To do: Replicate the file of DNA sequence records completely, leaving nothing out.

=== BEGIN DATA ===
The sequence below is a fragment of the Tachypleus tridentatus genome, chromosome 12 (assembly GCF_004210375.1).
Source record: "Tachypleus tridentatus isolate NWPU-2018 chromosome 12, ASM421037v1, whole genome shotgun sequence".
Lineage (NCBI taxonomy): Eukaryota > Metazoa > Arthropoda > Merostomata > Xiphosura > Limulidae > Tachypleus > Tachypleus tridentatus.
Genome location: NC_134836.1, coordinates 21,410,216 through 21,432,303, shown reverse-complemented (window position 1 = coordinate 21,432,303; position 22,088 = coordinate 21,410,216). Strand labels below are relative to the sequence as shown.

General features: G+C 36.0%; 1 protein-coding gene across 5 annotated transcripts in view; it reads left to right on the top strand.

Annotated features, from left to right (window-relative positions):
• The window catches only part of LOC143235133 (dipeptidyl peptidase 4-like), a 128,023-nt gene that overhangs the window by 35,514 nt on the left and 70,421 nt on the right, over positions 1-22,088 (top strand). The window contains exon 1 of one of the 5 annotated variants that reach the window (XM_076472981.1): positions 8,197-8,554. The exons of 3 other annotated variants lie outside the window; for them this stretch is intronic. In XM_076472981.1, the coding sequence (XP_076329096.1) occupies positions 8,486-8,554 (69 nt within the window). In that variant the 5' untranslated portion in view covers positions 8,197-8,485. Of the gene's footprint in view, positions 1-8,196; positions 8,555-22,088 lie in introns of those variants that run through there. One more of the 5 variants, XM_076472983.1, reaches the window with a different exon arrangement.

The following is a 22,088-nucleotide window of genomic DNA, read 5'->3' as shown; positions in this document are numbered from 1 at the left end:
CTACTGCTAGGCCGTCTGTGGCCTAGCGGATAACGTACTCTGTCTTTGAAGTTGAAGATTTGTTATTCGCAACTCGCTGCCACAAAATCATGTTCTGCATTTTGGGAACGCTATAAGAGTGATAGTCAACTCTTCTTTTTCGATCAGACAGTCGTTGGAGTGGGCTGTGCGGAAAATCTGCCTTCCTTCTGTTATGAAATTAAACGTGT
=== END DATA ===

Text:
The sequence below is a fragment of the Tachypleus tridentatus genome, chromosome 12 (assembly GCF_004210375.1).
Source record: "Tachypleus tridentatus isolate NWPU-2018 chromosome 12, ASM421037v1, whole genome shotgun sequence".
Lineage (NCBI taxonomy): Eukaryota > Metazoa > Arthropoda > Merostomata > Xiphosura > Limulidae > Tachypleus > Tachypleus tridentatus.
Genome location: NC_134836.1, coordinates 21,410,216 through 21,432,303, shown reverse-complemented (window position 1 = coordinate 21,432,303; position 22,088 = coordinate 21,410,216). Strand labels below are relative to the sequence as shown.

General features: G+C 36.0%; 1 protein-coding gene across 5 annotated transcripts in view; it reads left to right on the top strand.

Annotated features, from left to right (window-relative positions):
• The window catches only part of LOC143235133 (dipeptidyl peptidase 4-like), a 128,023-nt gene that overhangs the window by 35,514 nt on the left and 70,421 nt on the right, over positions 1-22,088 (top strand). The window contains exon 1 of one of the 5 annotated variants that reach the window (XM_076472981.1): positions 8,197-8,554. The exons of 3 other annotated variants lie outside the window; for them this stretch is intronic. In XM_076472981.1, the coding sequence (XP_076329096.1) occupies positions 8,486-8,554 (69 nt within the window). In that variant the 5' untranslated portion in view covers positions 8,197-8,485. Of the gene's footprint in view, positions 1-8,196; positions 8,555-22,088 lie in introns of those variants that run through there. One more of the 5 variants, XM_076472983.1, reaches the window with a different exon arrangement.

The following is a 22,088-nucleotide window of genomic DNA, read 5'->3' as shown; positions in this document are numbered from 1 at the left end:
CTACTGCTAGGCCGTCTGTGGCCTAGCGGATAACGTACTCTGTCTTTGAAGTTGAAGATTTGTTATTCGCAACTCGCTGCCACAAAATCATGTTCTGCATTTTGGGAACGCTATAAGAGTGATAGTCAACTCTTCTTTTTCGATCAGACAGTCGTTGGAGTGGGCTGTGCGGAAAATCTGCCTTCCTTCTGTTATGAAATTAAACGTGT